Then we went down three floors of Ward’s large installations and smaller, more compact, art in the exhibition called “We the People.” The making of art from found objects is not new but the poignancy of this exhibition lay in the bend between the mourning of pain and history, and the fertility and beauty of, somehow, life. I had not heard of Nari Ward before this and got a little uncomfortable when I heard that he is a Harlem-based artist and his art connects directly to dispossession, not only of the past, but directly in the effects of gentrification in the present. I moved into West Harlem in June 2018, an innocuous, older-ing, and brown woman. I belong here, and I don’t.
I had noticed, when checking out the museum before I went there with my friend, that Ishion Hutchinson was going to do a gallery talk on Nari Ward’s work. When I asked if there were still tickets available for that gallery talk, I was told there were. I was stunned. I guess this is NYC. I said, if you don’t think they’ll sell out while we, my friend and I, go through the exhibitions, I’ll wait to see Nari Ward’s work before buying a ticket for Hutchinson’s gallery talk. They assured me there would still be places, and there were, and once we’d walked through and down all the floors, I bought a ticket for the talk.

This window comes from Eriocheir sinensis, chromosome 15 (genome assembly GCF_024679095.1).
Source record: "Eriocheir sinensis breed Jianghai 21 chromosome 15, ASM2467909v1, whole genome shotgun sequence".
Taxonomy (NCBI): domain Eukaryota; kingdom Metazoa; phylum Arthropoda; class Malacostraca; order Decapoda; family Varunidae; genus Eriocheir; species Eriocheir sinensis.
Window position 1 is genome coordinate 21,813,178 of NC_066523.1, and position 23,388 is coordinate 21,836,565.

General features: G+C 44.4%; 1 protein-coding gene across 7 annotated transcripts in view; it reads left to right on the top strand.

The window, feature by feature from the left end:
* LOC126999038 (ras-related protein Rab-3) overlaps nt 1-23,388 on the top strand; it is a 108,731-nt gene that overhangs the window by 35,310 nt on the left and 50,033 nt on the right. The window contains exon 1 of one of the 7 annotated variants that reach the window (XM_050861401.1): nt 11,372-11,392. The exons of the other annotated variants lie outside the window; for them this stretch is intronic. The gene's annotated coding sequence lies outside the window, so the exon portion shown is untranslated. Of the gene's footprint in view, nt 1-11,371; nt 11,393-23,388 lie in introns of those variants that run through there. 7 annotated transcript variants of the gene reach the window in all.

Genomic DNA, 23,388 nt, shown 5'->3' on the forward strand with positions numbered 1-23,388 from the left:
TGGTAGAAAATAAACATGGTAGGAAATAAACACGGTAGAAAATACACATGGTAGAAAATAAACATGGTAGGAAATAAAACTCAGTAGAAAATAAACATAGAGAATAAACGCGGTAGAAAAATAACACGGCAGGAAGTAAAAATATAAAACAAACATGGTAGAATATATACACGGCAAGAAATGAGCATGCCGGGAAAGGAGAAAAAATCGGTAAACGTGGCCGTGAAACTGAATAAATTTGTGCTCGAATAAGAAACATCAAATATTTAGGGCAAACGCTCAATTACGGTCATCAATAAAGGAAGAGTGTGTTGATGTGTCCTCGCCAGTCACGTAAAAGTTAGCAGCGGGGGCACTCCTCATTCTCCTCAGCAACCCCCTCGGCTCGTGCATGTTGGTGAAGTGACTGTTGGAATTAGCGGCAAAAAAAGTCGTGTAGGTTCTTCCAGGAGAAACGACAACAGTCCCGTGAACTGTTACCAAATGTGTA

So, on Thursday, May 16, my hair freshly colored, I went back to The New Museum, and waited for Ishion Hutchinson’s gallery talk. Ishion Hutchinson, like Nari Ward, is Jamaican-diaspora African-American. He is a poet I much admire. He took us, a group of about fifteen people, through parts of “We the People,” with eloquence, diffidence, clarity, and kindness. He took us – none of us belonging to the African diaspora, though all of us share fraught histories with Nari Ward and him – through touching what ‘fugitive’ can mean in history, selfhood and art; through hearing the grandness of aspiration while living in “material fetishes of failed utopias;” through sensing, distantly – in our case, each of us, perhaps with some guilt, or shame, or desire – “an old resilience which is part of [Hutchinson’s] heritage.”